Loading presentation...

Present Remotely

Send the link below via email or IM

Copy

Present to your audience

Start remote presentation

  • Invited audience members will follow you as you navigate and present
  • People invited to a presentation do not need a Prezi account
  • This link expires 10 minutes after you close the presentation
  • A maximum of 30 users can follow your presentation
  • Learn more about this feature in our knowledge base article

Do you really want to delete this prezi?

Neither you, nor the coeditors you shared it with will be able to recover it again.

DeleteCancel

Make your likes visible on Facebook?

Connect your Facebook account to Prezi and let your likes appear on your timeline.
You can change this under Settings & Account at any time.

No, thanks

Body Language

Interpersonal and Communications Skills - Week 8
by

Nicholas Cimini

on 7 March 2012

Comments (0)

Please log in to add your comment.

Report abuse

Transcript of Body Language

Body Language: Paralinguistic and Non-Verbal Communication Dr Nick Cimini Interpersonal and Communication Skills Session aims To develop an awareness of paralinguistic and non-verbal communication skills

To examine how paralinguistic and non-verbal forms of communication influence our interpersonal relations

To practise encoding and decoding paralinguistic and non-verbal messages Definitions Vocal communication - by mouth

Verbal communication - with words

Non-verbal communication - 'messages expressed by nonlinguistic means'

(Adler et al. 2007: 147) The orientation of verbal and non-verbal communication According to Habermas, the 'telos' (or orientation) of language is directed towards a shared understanding between communicators (see Bohman and Rehg, 2007).

When we speak we do so on the basis that our interlocutors will be able to have some shared meaning of our words (although this shared meaning is often distorted or manipulated by 'instrumentally rational actions'). Non-verbal interactions, on the other hand, are most often subconscious and unintentional, and so they are less frequently orientated towards shared meanings ‘The notion of nonverbal communication presupposes some intention to communicate. It is useful to distinguish this from nonverbal behaviour, which may cause other people to decode messages that we did not consciously or deliberately encode’ (Burton and Dimbleby, 2006: 113) It has been suggested that non-verbal dimensions of communication account for as much as 80% of the content/meanings of face-to-face interactions (Burton and Dimbleby, 2006) Why is this important? The functions of non-verbal communication Creating and maintaining relationships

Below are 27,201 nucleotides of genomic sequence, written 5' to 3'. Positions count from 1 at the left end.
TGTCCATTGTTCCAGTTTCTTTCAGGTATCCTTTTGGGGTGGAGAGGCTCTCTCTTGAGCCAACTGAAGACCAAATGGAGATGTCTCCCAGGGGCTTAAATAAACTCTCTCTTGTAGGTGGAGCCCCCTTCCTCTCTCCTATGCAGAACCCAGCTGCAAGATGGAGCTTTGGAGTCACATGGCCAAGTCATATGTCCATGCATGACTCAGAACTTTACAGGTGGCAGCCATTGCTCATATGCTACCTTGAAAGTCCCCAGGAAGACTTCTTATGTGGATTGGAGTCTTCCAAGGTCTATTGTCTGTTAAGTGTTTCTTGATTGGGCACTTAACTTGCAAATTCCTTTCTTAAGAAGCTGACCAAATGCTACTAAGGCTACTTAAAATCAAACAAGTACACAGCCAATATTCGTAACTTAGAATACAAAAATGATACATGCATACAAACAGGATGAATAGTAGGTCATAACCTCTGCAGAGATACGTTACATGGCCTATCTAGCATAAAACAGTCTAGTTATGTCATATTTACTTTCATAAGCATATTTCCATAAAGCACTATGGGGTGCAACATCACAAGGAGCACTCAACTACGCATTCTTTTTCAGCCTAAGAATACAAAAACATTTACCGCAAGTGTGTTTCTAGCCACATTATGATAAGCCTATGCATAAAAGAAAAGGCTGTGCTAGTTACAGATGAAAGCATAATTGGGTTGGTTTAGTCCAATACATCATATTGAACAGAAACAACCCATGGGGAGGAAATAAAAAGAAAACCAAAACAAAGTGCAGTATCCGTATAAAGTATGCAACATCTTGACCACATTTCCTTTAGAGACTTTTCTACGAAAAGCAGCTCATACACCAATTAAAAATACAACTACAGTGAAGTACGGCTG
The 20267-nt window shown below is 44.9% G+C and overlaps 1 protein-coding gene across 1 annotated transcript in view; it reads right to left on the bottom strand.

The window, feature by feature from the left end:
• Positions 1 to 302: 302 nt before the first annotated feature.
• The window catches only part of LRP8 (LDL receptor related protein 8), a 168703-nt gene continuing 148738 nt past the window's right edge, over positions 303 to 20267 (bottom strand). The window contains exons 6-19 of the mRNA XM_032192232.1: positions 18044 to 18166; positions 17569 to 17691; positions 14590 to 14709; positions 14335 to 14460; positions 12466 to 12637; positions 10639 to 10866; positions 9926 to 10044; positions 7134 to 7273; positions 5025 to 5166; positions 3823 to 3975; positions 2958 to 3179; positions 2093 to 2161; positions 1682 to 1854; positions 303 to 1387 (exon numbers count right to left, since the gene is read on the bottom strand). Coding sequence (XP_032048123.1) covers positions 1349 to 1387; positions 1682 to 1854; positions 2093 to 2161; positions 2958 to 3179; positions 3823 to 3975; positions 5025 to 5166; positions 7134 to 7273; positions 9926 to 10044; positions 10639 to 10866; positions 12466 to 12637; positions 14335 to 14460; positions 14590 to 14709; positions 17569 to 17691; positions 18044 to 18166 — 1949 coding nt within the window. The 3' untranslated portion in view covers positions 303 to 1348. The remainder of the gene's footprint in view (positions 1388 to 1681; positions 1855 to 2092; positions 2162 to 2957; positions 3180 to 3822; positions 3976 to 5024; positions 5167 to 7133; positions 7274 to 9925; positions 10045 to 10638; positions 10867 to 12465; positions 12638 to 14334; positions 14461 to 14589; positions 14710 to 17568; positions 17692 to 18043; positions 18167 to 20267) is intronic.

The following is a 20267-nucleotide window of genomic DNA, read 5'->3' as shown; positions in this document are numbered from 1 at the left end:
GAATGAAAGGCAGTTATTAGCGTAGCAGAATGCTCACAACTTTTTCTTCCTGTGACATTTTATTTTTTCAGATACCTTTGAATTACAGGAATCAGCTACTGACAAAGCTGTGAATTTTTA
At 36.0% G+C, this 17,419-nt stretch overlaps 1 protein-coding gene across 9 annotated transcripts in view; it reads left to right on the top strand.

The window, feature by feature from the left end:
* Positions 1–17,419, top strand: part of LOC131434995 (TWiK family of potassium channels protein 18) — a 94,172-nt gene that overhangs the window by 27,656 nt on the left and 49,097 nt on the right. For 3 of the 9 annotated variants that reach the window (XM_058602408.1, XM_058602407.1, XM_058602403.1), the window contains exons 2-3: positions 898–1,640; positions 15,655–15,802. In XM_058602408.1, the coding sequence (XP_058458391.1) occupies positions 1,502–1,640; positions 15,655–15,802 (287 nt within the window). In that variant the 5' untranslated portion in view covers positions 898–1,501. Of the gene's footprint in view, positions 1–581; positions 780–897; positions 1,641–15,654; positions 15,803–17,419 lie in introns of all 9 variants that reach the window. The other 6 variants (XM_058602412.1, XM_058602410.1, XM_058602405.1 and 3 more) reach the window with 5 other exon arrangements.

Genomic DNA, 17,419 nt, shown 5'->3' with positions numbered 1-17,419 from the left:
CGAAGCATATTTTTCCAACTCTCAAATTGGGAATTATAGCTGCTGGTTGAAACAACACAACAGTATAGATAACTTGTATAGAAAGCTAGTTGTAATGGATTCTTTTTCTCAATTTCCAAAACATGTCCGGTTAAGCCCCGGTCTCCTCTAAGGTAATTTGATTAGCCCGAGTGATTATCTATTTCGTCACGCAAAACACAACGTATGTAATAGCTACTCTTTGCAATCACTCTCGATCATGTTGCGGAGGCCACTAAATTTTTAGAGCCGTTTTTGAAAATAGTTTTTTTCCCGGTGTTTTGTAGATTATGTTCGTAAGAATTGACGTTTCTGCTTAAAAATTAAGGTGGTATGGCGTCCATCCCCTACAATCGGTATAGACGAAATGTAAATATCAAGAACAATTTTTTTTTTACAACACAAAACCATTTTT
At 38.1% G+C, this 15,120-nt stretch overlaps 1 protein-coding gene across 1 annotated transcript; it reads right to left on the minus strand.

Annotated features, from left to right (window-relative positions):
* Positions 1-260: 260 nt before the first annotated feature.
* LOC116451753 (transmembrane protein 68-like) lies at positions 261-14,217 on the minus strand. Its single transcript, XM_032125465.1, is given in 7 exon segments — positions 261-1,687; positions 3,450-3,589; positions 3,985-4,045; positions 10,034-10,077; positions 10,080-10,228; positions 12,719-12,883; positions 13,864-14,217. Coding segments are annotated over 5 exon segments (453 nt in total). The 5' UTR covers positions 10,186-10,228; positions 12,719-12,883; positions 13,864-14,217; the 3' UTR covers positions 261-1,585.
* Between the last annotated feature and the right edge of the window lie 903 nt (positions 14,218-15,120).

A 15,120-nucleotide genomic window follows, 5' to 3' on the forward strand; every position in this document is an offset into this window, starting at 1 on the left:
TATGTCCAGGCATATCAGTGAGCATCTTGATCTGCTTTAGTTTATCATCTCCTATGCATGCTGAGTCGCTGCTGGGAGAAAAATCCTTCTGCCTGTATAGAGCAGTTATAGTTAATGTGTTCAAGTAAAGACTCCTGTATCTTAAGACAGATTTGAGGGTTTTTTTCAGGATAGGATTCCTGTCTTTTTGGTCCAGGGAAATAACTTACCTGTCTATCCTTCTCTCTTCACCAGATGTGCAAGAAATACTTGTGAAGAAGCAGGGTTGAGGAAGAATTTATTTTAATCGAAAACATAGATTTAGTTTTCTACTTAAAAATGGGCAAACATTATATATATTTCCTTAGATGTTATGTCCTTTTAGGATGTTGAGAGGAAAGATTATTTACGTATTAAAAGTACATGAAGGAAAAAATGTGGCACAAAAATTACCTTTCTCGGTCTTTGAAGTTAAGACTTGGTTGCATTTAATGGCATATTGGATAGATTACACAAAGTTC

Regulating interaction
Influencing others
Concealing/deceiving
Managing identity
(Adler et al. 2007: 154-7) Non-verbal messages I'm tired
I'm opposed to capital punishment
I'm attracted to another person in the group
I oppose the teaching of creationism in schools
I'm angry with another person in the group Basic facial expressions Touch Eye contact see Verderber et al., 2007 Kinesics – communication through bodily movements Posture
Body orientation
Head movements
Gestures
Emblems – gestures which replace words
Adaptors – gestures which meet a physical need

(Verderber et al., 2007; Hargie and Dickson, 2004) Haptics (touch)
Conveying emotion
Ritualized touch
Task-related touch
Potentially negative decoding of touch 'how communication is affected by the use, organization, and perception of space and distance’ (Adler et al., 2007: 163) Proxemics Physical appearance & clothing Paralinguistic messages volume
pace
intensity
stress
pitch
tone
emphasis articulation
accent
pauses
hesitations
laughter (see Adler et al., 2007; Burton and Dimbleby, 2006) Note as many examples of non-verbal messages and behaviours as you can identify
Focus on one main participant: what appear to be the characteristics of their non-verbal communication style?
Do some participants use non-verbal forms of communication more explicitly or frequently than others?
What functions do non-verbal communication appear to serve in the interactions you’ve observed? Observation exercise
Full transcript